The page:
In a world and economy like ours, these are threatening words. We are the powerful who will be thrown from our thrones. We hold the top 1-2% of the world’s wealth. According to Mary, the salvation the little one in her womb will bring means we will lose so much that we treasure, and that those who have little will hold power over us. This salvation is not for individuals, to claim in their own hearts, but for a whole world.

Because this makes us squirm a little, we are tempted to dismiss passionate, divisive words such as these as the idealistic words of a young girl who has not even held down a job and is still living with her parents. We live in a world where our value is directly tied to our ability to contribute economically to our society. If you haven’t held down a job, or are still living with your parents, or have moved back in with your children in your older age, or live on social assistance, we will listen politely, but more often than not will find a different way than yours. Children and youth face that attitude every day.

And yet, these are who God has called throughout our history to prophesy to the world, to tell us how we are reflecting God’s will for God’s people, to correct us, to bring us hope and share God’s grace. They have been called before they are 18, before they are confirmed, even before they are baptized, to minister and prophesy to us, God’s people.

The next time you are blessed to hear the prophetic voice, I hope it will be from someone far younger than me, but I want to share with you some of what I have been privileged to hear as I have walked alongside children and youth.

Concern for God’s creation is HUGE. We are handing a mess to our next generation, and they are crying to us to change our ways. They are furious that our dependence on oil resulted in the destruction of so much of the Gulf of Mexico. They are tired of us setting targets and then breaking them with our greed. And they are right, we know it.

There is also fear as they are graduating into a fragile economy (that we created) with the great pressures and expectations we place on them to get a degree, get a good job, experience the world and buy a house. They see our short-sighted solutions of tax-cuts as self-serving and leaving less in our social safety net for their future health needs and their current education.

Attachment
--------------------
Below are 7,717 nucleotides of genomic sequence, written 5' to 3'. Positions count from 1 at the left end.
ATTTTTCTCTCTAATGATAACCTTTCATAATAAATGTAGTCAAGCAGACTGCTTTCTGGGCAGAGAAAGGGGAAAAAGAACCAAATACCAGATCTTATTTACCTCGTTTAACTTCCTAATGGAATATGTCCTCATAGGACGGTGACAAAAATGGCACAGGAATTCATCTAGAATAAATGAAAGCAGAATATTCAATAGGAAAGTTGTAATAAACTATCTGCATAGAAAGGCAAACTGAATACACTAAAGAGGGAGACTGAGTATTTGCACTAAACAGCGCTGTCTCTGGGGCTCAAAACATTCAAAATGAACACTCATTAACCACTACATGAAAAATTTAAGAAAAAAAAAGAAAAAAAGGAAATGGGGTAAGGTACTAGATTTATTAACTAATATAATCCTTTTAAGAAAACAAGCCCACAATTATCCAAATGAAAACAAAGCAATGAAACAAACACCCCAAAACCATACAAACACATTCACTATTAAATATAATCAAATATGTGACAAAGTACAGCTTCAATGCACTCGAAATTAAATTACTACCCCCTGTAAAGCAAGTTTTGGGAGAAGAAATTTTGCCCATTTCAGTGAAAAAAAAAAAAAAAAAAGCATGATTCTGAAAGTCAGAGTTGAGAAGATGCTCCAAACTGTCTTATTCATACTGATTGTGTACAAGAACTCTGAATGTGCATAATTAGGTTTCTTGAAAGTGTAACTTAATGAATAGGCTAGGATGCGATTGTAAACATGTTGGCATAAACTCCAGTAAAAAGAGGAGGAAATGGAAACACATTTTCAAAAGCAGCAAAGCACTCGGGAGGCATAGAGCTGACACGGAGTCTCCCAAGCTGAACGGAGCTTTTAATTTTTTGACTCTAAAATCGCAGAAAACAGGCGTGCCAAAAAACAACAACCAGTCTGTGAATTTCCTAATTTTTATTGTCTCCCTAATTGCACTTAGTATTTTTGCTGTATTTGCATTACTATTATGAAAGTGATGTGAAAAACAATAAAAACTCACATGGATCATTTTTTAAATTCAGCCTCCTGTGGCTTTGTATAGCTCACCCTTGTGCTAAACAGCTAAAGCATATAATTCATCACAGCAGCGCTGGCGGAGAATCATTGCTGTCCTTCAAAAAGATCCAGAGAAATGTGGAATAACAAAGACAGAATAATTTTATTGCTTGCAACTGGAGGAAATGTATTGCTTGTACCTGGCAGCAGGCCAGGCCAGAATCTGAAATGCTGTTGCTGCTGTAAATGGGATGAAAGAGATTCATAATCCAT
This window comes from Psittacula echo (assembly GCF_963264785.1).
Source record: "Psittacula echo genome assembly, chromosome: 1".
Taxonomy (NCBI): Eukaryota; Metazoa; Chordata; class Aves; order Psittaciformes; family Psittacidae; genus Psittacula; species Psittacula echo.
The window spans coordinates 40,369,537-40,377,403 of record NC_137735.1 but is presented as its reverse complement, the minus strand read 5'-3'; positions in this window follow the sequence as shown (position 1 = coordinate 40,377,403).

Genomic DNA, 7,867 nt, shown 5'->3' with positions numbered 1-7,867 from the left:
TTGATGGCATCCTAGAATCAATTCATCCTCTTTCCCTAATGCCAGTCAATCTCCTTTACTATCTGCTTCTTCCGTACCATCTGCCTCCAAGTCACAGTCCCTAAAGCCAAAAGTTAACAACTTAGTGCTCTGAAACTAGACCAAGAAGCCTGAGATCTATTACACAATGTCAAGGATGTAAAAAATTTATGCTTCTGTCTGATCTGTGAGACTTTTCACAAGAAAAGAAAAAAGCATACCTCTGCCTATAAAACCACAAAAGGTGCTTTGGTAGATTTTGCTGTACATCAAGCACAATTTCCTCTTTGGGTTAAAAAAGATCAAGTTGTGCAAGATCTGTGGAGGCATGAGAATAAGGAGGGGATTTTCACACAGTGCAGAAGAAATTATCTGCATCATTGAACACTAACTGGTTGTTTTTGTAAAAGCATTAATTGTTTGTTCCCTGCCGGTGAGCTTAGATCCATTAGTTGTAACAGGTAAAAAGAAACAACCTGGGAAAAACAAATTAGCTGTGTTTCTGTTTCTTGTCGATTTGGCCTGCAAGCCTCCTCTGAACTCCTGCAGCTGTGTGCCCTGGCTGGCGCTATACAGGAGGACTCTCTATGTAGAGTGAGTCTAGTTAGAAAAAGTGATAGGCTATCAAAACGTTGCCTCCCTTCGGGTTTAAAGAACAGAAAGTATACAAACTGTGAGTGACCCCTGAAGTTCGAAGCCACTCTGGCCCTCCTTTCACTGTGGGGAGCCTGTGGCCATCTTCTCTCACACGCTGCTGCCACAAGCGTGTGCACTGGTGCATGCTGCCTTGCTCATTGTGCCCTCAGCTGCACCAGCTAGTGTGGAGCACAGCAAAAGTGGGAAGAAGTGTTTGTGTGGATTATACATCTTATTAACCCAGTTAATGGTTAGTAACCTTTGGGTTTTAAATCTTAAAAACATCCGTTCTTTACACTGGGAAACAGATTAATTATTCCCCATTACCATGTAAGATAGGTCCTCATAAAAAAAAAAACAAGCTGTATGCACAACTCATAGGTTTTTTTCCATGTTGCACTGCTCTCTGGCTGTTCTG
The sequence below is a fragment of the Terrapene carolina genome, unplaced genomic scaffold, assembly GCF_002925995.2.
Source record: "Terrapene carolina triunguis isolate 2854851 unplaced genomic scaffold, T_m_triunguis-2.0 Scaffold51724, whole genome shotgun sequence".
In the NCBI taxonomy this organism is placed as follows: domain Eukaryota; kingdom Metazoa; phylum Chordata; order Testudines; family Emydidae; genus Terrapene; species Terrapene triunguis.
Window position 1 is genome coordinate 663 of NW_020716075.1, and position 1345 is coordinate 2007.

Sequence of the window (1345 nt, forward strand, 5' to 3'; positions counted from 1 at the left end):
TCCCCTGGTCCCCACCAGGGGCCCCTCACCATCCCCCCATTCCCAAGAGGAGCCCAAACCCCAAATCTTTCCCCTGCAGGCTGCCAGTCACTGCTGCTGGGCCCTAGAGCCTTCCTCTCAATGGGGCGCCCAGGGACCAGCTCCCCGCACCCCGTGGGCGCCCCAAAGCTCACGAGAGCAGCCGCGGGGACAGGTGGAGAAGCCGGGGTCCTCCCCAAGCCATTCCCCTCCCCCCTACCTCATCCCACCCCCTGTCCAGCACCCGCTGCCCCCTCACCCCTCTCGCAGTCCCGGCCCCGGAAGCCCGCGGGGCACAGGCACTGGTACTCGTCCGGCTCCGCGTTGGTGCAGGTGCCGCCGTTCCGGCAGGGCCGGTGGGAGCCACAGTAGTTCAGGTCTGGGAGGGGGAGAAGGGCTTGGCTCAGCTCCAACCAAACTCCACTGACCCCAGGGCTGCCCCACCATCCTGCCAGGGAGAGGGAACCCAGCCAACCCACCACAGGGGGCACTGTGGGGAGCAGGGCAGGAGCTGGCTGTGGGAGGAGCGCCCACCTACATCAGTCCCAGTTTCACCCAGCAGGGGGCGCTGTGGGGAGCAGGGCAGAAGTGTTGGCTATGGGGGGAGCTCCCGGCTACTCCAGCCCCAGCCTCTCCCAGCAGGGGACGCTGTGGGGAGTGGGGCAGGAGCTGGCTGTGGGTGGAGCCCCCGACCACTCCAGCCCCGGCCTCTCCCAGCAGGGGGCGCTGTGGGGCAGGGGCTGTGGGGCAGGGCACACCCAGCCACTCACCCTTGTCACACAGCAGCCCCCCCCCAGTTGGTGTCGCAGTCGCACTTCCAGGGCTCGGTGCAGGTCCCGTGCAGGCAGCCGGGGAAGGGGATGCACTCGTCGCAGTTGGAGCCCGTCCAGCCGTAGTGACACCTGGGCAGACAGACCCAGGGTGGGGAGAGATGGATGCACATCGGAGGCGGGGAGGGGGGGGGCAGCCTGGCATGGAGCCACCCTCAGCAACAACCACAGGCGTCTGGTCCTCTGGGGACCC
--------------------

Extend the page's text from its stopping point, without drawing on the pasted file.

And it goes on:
They are passionate about fair trade and local engagement. We may not see this because traditional institutions like Rotary, Lions and the church are seeing a decline. And yet, volunteerism is actually up, because young adults are forming less bureaucratic, less institutional ways of serving their community and their world.

We are all feeling the burden of the pressure of living economy driven lives. We sit here tired, enjoying the relaxation of summer and already starting to ramp up again for the rat race of September. Young people are seeking enough money to live lives of meaning. Two weeks ago we read about a man who was only able to enjoy his life when he had amassed a great deal of wealth. Young people are teaching us to seek joy and meaning in every stage of life.

And, believe it or not, they care about the Church. They want to belong. They want to know Jesus and believe in the Good News of the gospel. The best hope for us is young people who want to help, be part of our leadership and share their creative energy with us.

Roots Among the Rocks, the play that is coming to Trinity on the 26th, is a phenomenal opportunity to experience this prophetic voice. You are in this performance because it is your story. The actors have brought their own experiences alongside the stories of grandparents, fellow parishioners, mentors and friends, to reflect to us, our story. This play is a prophecy, the actors are prophets, and I hope you will come to experience God’s power and grace in your story.

Mary, this young, brave, passionate, confident woman, who models so many of our young people, is calling us to value the creative gifts of children and youth, especially their prophetic voice, and to look and listen for God’s voice and handiwork, not in spite of youth, but because of it. We are blessed when we walk together across ages and across generations and we honour all voices.

Open your heart and your mind to hear the challenging, powerful, caring and generous voice of the Holy Spirit as you encounter the children and youth of Trinity. They have so much to teach us. God is using them to bear Christ in our midst. Listen, for the voice of the Holy Spirit and for the direction of God, in the proclamations of our children and youth.

More sermons from the preachers at Trinity Aurora

Prophetic voice of youth